Cauliflower is a vegetable whose properties and nutritional values ​​should be appreciated by all of us. Cauliflower has anti-cancer effects, which has been scientifically proven. In addition, cauliflower will help protect against ulcers and help people with rheumatism. Check what other properties cauliflower has and who should not eat it.

Cauliflower – basic information

Cauliflower is a vegetable whose nutritional properties were already appreciated in 600 BC. At that time, it was cultivated in Asia Minor, from where it came to Italy, and in the 16th century, it was taken to France and other European countries, including England. In turn, the English at the beginning of the 17th century took cauliflowers to North America, where they are now grown, as in France, Italy, India, China, Canada and Mexico.

Cauliflower can prevent prostate and bladder cancer

Cauliflower belongs to the group of plant foods with the strongest anti-cancer potential. This is confirmed by scientific research. Consuming cauliflower, as well as broccoli, can reduce the risk of developing aggressive prostate cancer, according to scientists from North America and Canada in the Journal of the National Cancer Institute. In their view, cauliflowers and broccoli contain many substances that can have anti-cancer effects.

Researchers at Rutgers’ Ernest Mario School of Pharmac also believe that cauliflower is an effective weapon in the prevention of prostate cancer, especially when combined with curry. According to research, the substance found in this popular spice – curcumin – can prevent the development of tumours, especially when combined with phenethyl isothiocyanate (PEITC) – a substance found in vegetables such as cabbage, Brussels sprouts, cauliflower and broccoli.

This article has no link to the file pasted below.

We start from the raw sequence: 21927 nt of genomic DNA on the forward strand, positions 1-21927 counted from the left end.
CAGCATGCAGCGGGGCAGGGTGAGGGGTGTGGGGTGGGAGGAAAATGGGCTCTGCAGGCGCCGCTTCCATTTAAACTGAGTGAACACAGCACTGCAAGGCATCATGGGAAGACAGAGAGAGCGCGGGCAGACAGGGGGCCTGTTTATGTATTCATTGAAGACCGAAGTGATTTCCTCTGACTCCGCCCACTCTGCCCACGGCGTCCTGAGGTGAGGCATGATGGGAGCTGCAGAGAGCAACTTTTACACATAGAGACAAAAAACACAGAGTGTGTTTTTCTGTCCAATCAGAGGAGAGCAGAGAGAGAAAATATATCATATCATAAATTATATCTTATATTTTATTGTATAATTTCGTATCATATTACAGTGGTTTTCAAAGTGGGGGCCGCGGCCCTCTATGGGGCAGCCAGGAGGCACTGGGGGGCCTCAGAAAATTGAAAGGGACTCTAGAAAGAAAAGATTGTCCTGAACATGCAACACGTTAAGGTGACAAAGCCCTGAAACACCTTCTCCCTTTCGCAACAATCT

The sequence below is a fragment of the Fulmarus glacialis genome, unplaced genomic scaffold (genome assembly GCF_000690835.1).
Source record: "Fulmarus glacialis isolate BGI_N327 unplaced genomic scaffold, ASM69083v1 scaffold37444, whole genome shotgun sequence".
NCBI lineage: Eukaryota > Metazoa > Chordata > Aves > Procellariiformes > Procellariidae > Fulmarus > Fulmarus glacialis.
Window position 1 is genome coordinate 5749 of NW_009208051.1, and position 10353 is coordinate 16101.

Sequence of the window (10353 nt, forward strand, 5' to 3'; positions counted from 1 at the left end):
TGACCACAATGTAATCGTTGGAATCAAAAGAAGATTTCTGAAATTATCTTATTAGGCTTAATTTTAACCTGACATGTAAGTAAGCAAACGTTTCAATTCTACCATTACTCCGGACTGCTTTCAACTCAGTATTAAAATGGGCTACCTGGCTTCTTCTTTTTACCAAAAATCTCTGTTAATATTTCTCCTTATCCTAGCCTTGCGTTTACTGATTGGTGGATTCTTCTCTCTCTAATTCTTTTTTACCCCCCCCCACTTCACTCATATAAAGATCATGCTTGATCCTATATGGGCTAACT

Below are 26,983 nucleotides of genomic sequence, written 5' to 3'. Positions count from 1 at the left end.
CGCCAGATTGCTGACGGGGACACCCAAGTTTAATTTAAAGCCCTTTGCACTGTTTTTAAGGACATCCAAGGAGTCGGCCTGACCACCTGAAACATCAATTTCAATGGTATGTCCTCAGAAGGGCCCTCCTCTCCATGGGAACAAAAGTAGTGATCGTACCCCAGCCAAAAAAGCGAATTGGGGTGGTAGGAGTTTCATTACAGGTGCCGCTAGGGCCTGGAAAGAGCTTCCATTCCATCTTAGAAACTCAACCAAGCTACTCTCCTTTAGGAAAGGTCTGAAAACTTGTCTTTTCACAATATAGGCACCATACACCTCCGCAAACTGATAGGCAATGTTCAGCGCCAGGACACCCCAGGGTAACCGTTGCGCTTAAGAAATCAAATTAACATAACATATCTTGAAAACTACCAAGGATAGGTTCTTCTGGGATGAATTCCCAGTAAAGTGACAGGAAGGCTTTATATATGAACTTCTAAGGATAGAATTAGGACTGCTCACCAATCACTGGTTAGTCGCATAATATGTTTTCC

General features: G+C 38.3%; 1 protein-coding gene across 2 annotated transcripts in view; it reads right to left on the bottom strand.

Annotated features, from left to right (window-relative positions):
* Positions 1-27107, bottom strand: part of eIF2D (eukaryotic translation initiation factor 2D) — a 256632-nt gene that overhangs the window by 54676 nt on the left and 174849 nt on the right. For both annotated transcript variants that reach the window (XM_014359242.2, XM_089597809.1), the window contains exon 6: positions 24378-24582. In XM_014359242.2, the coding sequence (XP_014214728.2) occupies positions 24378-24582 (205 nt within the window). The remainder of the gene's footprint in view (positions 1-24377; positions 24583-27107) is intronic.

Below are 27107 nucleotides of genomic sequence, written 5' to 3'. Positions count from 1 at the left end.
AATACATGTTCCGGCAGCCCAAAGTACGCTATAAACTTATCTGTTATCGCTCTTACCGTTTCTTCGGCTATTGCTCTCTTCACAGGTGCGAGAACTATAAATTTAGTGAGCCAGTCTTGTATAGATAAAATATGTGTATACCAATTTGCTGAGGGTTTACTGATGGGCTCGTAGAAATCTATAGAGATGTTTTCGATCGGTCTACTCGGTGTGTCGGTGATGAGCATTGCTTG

In turn, American scientists from the University of Texas, who published their results in the International Journal of Cancer, say that cauliflower can reduce the likelihood of bladder cancer. This is due to antioxidant plants from the isothiocyanate group (which includes, among others, sulforaphane), which neutralize free radicals that may contribute to the development of cancer. It is worth knowing that this substance also contains cabbage and other cruciferous vegetables related to it, e.g. Brussels sprouts and radishes.

In addition, it was found that daily consumption of 50 g of non-starchy vegetables (including cauliflower) reduces the risk of developing mouth, throat and larynx cancers by 28%.

It is worth knowing that besides isothiocyanates, other compounds with anticancer properties that cauliflower contains, are indoles. Both the first and the second arise as a result of the decomposition of a substance called glucoraphanin, which is found in the largest quantities in broccoli, red cabbage and just cauliflower. Glucorafanins are sulfur compounds responsible for the characteristic smell of cauliflowers.

Nutritional values ​​of boiled cauliflower (in 100 g)


  •  Energy value – 23 kcal
  • Total protein – 1.84 g
  • Fat – 0.45 g
  • Carbohydrates – 4.11 g (including 2.08 g of simple sugars)